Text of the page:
Sheep require some shade in the hot months, so make sure there are either some trees in their paddock or that they have some kind of building within which they can get relief from the sun. In terms of general shelter, a simple, three-sided shed is plenty to protect them from wind, rain, snow, and extreme temperatures. You might consider erecting a portable shed that can be moved as they change paddocks. Sheep need about twenty square feet per animal.
When your sheep give birth to lambs, particularly if they are lambing in the winter, you will need some kind of a small, enclosed barn. The young animals are particularly susceptible to the cold, and need to be enclosed during the first few weeks of their lives.
Your sheep may need to be combed and washed regularly, particularly if you are raising them for show or for wool. Keep in mind that you will need an area in which you can do this if you plan on doing either of these tasks.
How to Handle Sheep
Sheep are relatively easy to handle, and to be realistic, you won’t need to handle them very often. If you need to administer medication or medical attention, the best way to do so is through the creation of a handling pen or chute. This will allow you to work with them without causing additional stress by chasing and forcing them down.
There are some other tips you should keep in mind when handling sheep, too. Sheep move with other sheep and will engage in flocking behaviors. They do not like to be by themselves, and will often move uphill and toward open areas instead of toward buildings or other confined areas. They are easier to herd if they cannot see, so moving them around gentle corners is an easy way to get them to do what you need them to.
Offering food or treats it the best way to train sheep and to reduce their natural fear of you. Grain, apples, or other healthy treats can be used to coax your sheep into coming to you, but avoid chasing them at all costs. You need to get your sheep to come to you voluntarily. Because of their natural flocking behavior, once you get one sheep to come to you, the rest will instinctually follow.
Diseases in Sheep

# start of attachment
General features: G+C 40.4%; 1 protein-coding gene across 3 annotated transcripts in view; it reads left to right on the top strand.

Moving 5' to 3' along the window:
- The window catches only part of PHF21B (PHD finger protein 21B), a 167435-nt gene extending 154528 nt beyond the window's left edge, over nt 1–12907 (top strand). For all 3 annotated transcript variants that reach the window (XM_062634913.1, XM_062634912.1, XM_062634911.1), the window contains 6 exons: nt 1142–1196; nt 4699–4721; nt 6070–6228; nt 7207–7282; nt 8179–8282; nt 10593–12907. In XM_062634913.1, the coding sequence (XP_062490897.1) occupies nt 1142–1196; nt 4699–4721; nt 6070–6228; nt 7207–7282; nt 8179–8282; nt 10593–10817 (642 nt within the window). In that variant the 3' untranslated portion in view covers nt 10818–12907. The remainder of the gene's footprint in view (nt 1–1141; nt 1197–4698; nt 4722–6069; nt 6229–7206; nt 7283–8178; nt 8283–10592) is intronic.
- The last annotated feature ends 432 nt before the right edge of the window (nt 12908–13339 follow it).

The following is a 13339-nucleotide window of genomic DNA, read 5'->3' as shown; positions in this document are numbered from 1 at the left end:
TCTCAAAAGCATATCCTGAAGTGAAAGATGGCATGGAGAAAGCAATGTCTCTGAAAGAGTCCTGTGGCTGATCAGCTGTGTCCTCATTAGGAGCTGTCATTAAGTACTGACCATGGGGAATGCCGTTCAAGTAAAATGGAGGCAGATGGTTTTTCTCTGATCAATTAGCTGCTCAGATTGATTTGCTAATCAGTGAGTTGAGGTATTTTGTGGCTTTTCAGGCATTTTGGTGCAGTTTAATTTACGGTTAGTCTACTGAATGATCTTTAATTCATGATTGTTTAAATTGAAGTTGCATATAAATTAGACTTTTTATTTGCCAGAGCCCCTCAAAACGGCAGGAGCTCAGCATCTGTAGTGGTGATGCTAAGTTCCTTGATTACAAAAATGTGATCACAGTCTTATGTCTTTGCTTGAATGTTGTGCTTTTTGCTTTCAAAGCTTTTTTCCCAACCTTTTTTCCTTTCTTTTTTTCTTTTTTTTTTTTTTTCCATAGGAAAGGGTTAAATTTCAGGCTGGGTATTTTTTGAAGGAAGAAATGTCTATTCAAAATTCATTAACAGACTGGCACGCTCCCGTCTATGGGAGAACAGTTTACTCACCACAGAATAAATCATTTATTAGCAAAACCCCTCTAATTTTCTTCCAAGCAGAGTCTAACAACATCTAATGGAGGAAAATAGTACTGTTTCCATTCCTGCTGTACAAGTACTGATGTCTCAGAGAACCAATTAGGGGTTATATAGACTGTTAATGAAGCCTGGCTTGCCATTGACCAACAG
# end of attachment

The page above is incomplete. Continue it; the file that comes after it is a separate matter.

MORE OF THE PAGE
Sheep tend to be relatively hardy against most diseases, but they are susceptible to parasites. This is especially common when you have sheep living in close confinement. If you are raising large numbers of sheep in a limited space, rotate the pasture every two or three weeks. You should also apply a deworming treatment every few months to keep parasites at bay.
Some species of sheep may need to have their tails docked, depending on where you live, to protect against fly-blown disease. You could also need to protect them against foot-and-mouth disease, depending on where you live. Other precautionary behaviors including dipping and vaccinating, but always consult a veterinarian for the best practices in your area so that you are well apprised of how to keep your sheep nice and healthy.
Unfortunately, because sheep are so docile and gentle, it also makes them easy targets for hungry predators. Thousands of sheep are lost every year to coyotes and wolves, while even smaller predators like domestic dogs, birds of prey, and foxes can seriously injure a sheep.
The easiest way to prevent this from happening is to make sure your sheep are in a well-maintained, fenced-in area. Monitor your fences regularly for any damages or downed lines, and consider lining the tops with barbed wire for added protection against jumping predators. You might also consider maintaining some guard animals, like a trained dog, llama, or donkey that can live within the paddock and help protect your sheep.
Other tips to keep your sheep out of harm’s way include lighting the pens at night, and keeping the sheep in an open field within your range of vision. This will allow you to keep a better eye on your animals and to prevent problems if and when they should arise. Many people also put bells on their sheep, which can help alert you to a problem if you are nearby.
Selling the Meat From Sheep